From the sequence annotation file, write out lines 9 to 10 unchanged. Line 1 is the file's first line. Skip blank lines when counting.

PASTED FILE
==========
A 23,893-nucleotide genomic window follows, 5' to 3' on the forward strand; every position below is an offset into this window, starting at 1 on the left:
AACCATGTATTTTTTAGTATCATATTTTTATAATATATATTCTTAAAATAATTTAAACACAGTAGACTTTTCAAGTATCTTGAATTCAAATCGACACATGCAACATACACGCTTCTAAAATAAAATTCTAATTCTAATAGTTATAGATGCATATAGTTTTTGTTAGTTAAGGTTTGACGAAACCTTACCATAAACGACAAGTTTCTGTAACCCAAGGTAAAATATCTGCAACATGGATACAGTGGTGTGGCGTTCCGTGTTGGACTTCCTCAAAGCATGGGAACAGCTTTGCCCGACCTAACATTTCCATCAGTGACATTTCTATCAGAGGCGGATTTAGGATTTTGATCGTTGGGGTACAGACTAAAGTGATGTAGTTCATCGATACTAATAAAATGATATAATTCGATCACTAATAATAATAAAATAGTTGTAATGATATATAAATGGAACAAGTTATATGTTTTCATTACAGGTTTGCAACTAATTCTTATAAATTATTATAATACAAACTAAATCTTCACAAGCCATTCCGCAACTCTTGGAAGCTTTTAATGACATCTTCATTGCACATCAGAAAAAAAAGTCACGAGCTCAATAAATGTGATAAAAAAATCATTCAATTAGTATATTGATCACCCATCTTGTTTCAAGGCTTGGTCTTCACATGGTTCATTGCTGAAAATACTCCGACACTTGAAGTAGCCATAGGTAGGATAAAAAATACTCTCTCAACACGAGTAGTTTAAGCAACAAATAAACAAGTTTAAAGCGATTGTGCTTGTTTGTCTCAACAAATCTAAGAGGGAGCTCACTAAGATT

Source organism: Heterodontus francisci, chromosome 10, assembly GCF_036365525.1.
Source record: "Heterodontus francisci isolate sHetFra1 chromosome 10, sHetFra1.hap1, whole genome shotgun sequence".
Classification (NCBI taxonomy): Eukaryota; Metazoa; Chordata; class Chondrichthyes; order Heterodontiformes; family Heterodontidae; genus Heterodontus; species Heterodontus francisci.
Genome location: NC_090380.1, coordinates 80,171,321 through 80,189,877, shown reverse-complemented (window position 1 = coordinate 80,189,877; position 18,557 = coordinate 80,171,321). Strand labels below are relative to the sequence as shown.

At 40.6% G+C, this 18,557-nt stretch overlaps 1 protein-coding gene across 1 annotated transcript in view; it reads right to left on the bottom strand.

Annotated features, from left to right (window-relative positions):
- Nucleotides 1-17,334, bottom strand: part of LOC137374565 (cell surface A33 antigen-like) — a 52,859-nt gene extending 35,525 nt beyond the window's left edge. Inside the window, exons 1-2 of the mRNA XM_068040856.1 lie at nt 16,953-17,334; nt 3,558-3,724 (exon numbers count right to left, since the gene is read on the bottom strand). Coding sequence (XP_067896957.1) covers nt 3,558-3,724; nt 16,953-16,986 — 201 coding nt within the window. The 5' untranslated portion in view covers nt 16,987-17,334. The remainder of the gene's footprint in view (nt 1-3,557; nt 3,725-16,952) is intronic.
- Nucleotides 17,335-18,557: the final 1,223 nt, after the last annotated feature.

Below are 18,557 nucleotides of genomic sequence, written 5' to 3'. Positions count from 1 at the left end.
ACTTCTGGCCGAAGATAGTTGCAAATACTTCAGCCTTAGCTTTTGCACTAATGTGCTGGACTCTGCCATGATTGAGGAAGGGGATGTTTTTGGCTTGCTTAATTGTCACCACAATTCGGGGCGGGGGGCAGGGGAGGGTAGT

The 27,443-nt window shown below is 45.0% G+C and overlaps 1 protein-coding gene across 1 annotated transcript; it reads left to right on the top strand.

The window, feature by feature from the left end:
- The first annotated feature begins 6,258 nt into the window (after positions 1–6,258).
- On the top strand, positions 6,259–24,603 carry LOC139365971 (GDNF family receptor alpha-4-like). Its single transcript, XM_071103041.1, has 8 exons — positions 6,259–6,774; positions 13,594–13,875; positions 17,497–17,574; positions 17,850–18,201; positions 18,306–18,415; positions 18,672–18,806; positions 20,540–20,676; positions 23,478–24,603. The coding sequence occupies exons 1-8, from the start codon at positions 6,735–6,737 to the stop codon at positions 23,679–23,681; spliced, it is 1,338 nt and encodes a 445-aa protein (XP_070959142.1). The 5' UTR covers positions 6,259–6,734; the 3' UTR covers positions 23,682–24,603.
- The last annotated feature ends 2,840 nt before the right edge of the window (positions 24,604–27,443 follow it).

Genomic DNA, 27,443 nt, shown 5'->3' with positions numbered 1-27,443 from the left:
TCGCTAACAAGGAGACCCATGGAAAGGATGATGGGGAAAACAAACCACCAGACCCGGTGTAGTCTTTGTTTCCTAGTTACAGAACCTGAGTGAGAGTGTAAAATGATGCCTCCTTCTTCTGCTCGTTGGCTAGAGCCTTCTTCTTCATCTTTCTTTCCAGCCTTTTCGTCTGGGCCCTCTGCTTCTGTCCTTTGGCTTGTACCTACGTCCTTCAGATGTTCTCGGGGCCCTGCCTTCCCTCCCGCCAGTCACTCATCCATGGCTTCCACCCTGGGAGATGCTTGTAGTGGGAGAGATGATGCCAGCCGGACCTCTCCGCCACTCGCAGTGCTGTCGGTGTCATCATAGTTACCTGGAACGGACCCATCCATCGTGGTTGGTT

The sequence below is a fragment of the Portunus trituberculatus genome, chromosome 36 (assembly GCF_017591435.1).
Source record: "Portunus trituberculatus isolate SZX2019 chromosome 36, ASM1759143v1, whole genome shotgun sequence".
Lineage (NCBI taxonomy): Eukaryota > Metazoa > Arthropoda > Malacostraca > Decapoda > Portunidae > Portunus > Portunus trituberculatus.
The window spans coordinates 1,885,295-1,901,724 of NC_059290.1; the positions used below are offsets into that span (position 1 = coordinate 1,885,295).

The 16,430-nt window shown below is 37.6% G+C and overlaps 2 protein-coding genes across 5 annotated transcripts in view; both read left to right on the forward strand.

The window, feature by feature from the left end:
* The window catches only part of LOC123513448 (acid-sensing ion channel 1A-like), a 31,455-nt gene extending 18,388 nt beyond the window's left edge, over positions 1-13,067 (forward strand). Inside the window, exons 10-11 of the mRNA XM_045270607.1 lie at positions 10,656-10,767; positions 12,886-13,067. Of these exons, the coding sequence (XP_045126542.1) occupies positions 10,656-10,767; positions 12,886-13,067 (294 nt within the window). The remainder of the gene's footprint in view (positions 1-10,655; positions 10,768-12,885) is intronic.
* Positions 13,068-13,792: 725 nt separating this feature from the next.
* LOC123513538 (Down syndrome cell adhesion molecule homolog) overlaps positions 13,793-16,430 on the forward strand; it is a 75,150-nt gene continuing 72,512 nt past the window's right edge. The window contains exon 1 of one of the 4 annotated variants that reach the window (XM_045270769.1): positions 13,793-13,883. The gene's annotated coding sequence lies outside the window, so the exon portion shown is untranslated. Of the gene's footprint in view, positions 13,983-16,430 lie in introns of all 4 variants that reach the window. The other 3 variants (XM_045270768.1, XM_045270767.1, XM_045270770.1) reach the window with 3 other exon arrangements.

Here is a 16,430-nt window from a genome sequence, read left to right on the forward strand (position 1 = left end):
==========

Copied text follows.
- Nucleotides 1-17,334, bottom strand: part of LOC137374565 (cell surface A33 antigen-like) — a 52,859-nt gene extending 35,525 nt beyond the window's left edge. Inside the window, exons 1-2 of the mRNA XM_068040856.1 lie at nt 16,953-17,334; nt 3,558-3,724 (exon numbers count right to left, since the gene is read on the bottom strand). Coding sequence (XP_067896957.1) covers nt 3,558-3,724; nt 16,953-16,986 — 201 coding nt within the window. The 5' untranslated portion in view covers nt 16,987-17,334. The remainder of the gene's footprint in view (nt 1-3,557; nt 3,725-16,952) is intronic.
- Nucleotides 17,335-18,557: the final 1,223 nt, after the last annotated feature.